Payet & Ors v Payet (MA 40/2019) [2019] SCSC 83 (08 February 2019);

Headnote and Holding: 

Writ of injunction issued against the Defendant prohibiting him from demolition or other work on any building on Title H2519 until the final disposition of the main suit.

TWOMEY CJ

[1]       The Applicants have filed a Plaint on 18 January 2019 in which they claim that the 2nd Plaintiff was a lessee of premises on Parcel H2519 by virtue of a registered agreement in 1998 with the parties’ mother, one Leonne Payet, now deceased, which lease was to expire in February 2025.

[2]       The Applicants claim that the parties’ brother (Jose Payet) also deceased, constructed a two bedroomed house on the same land and acquired thereon a droit de superficie. They further claim that since the said Jose Payet predeceased their mother, his house devolved by will to his mother and on her death to all her surviving children including the parties to this suit. The house is presently leased to a third party.

[3]        On 12 December 2017 the Respondent and his wife together with other persons and in the presence of police officers forcibly removed the 2nd Applicant, a physically handicapped and blind man, from the premises in which he had lived for 68 years. He was dropped with his carer at the residence of the 1st Applicant. His home was on the same day demolished by the Respondent, his servant or agent. The Plaint filed in this respect prays for several orders including the provision of the cost of alternative accommodation for the 2nd Applicant and damages.

[4]        Prior to the demolition of the 2nd Respondent’s home, the Applicants had requested an injunction from the Court and despite being asked to halt the demolition by two court processors proceeded nevertheless to have the house demolished prior to the hearing of the application for  the injunction.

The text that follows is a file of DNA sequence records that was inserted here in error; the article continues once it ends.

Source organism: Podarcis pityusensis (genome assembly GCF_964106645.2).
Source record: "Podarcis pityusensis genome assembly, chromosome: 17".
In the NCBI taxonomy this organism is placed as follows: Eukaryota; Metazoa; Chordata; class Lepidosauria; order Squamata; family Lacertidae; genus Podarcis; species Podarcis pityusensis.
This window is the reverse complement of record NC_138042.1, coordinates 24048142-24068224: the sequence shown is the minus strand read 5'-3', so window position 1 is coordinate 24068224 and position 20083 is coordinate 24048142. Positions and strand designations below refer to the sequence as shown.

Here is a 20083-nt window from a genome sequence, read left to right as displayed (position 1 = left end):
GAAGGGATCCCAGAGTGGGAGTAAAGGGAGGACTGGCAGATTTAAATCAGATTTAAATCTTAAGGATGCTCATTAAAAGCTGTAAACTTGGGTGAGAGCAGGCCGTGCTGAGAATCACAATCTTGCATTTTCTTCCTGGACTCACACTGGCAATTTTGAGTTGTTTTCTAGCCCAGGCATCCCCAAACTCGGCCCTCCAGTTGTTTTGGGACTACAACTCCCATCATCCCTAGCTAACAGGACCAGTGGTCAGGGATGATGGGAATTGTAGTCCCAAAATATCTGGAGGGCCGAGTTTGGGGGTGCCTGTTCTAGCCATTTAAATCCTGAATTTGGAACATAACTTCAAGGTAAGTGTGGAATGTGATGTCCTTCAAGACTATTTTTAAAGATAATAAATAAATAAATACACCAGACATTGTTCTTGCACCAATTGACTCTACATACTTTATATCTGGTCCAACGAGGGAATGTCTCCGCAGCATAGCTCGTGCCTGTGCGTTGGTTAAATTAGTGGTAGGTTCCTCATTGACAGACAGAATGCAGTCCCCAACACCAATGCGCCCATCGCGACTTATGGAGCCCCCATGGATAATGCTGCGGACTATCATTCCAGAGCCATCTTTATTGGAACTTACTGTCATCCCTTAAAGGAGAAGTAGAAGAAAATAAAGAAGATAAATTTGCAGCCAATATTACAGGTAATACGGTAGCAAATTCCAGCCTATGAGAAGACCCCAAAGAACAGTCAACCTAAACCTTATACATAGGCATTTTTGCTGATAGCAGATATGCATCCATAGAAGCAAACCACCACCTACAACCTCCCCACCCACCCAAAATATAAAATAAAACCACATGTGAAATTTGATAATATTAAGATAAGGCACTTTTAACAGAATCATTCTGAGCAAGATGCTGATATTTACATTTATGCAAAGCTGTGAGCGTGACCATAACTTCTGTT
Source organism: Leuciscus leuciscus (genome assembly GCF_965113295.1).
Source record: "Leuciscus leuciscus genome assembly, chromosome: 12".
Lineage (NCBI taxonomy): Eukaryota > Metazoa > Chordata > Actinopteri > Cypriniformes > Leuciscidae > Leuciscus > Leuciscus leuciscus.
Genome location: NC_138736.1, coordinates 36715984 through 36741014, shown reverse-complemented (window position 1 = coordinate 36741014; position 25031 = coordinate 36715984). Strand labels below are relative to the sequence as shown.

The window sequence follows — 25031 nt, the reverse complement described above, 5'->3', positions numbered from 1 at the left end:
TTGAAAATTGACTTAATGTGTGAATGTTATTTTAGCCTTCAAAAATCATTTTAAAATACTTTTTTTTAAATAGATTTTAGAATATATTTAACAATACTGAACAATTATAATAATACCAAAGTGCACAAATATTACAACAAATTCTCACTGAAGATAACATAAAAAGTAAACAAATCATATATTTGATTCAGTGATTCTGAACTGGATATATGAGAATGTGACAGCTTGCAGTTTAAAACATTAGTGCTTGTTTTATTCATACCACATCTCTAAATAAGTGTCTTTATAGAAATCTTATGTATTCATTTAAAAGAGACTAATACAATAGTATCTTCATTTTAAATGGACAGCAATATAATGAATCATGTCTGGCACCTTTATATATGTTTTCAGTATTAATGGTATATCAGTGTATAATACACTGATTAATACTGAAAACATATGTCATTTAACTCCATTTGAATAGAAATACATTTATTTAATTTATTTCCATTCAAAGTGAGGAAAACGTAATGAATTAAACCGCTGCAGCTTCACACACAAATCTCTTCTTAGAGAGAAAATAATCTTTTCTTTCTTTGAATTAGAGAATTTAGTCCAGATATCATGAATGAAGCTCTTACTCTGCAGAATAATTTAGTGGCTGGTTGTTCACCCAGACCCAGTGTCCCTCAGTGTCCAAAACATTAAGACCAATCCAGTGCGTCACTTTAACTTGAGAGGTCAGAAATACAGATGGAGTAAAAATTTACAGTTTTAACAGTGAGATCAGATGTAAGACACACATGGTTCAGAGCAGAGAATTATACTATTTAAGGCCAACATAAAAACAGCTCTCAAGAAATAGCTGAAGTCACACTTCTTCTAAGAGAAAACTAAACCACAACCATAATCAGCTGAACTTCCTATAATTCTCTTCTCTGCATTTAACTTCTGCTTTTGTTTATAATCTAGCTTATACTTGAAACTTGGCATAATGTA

[5]       Further, the Respondent has filed a case before the Rent Board to evict the tenant living in the house on the said parcel and has indicated that his intention is to demolish the house.

[6]       On 2 February 2019 the Respondent brought a JCB to remove all the furniture and the remains of the building in which the 2nd Applicant had been residing.

[7]        The present application is supported by an Affidavit from the 1st Applicant who fears that unless restrained by an injunction the Respondent may again take matters into his own hands and destroy the premises leased to the 2nd Applicant and that of the third party. 

[8]       In view of these circumstances, the Applicants have prayed inter alia for an Order of Interlocutory Injunction in pursuance of the provisions of Sections 121, 122, 123 and 304 of the Seychelles Code of Civil Procedure (Cap 213) as read with the provisions of Sections 5 and 6 of the Courts Act (Cap 52).

[9]       The Respondent was duly served and at the hearing of the suit indicated that he had no objection to the writ being issued restraining him from proceeding with further demolition until the suit was completed.

[10]      On the face of the pleadings and the Affidavit, I am satisfied that the Applicants appear to have a bona fide claim as against the Defendant in the main suit.

[11]      I am further satisfied that unless the Court grants the Interlocutory Injunction as sought by the Applicant in this matter, the Plaintiff will suffer substantial and irreparable loss, hardship and inconvenience in the event that judgment is given in their favour.

[12]      In the circumstances, I issue a writ of injunction against the Defendant prohibiting him from demolition or other work on any building on Title H2519 until the final disposition of the main suit.

[13]      A copy of this Order is to be served on the Defendant and the Officer in Charge of Beau Vallon Police Station.

 

Signed, dated and delivered at Ile du Port on 8 February 2019.

 

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Twomey CJ